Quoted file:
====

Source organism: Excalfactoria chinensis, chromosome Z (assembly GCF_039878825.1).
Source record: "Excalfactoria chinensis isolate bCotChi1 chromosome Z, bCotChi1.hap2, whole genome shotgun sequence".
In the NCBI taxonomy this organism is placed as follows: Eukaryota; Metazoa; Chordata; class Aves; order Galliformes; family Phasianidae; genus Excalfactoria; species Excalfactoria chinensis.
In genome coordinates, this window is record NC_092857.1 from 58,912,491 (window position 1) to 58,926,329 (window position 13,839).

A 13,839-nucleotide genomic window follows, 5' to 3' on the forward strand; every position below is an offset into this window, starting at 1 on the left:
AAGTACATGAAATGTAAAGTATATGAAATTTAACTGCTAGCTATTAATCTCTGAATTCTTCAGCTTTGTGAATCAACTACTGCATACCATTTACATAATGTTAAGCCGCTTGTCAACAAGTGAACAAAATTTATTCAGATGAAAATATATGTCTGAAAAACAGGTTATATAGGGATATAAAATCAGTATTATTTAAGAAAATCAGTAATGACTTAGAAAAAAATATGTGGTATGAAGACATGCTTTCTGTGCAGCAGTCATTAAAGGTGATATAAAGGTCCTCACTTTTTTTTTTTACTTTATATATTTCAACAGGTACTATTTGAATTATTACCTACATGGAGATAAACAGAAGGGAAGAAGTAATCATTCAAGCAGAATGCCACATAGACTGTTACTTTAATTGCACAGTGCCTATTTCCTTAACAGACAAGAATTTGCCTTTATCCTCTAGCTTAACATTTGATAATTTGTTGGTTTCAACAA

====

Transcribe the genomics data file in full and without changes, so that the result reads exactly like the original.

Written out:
Source organism: Excalfactoria chinensis, chromosome Z (assembly GCF_039878825.1).
Source record: "Excalfactoria chinensis isolate bCotChi1 chromosome Z, bCotChi1.hap2, whole genome shotgun sequence".
In the NCBI taxonomy this organism is placed as follows: Eukaryota; Metazoa; Chordata; class Aves; order Galliformes; family Phasianidae; genus Excalfactoria; species Excalfactoria chinensis.
In genome coordinates, this window is record NC_092857.1 from 58,912,491 (window position 1) to 58,926,329 (window position 13,839).

A 13,839-nucleotide genomic window follows, 5' to 3' on the forward strand; every position below is an offset into this window, starting at 1 on the left:
AAGTACATGAAATGTAAAGTATATGAAATTTAACTGCTAGCTATTAATCTCTGAATTCTTCAGCTTTGTGAATCAACTACTGCATACCATTTACATAATGTTAAGCCGCTTGTCAACAAGTGAACAAAATTTATTCAGATGAAAATATATGTCTGAAAAACAGGTTATATAGGGATATAAAATCAGTATTATTTAAGAAAATCAGTAATGACTTAGAAAAAAATATGTGGTATGAAGACATGCTTTCTGTGCAGCAGTCATTAAAGGTGATATAAAGGTCCTCACTTTTTTTTTTTACTTTATATATTTCAACAGGTACTATTTGAATTATTACCTACATGGAGATAAACAGAAGGGAAGAAGTAATCATTCAAGCAGAATGCCACATAGACTGTTACTTTAATTGCACAGTGCCTATTTCCTTAACAGACAAGAATTTGCCTTTATCCTCTAGCTTAACATTTGATAATTTGTTGGTTTCAACAA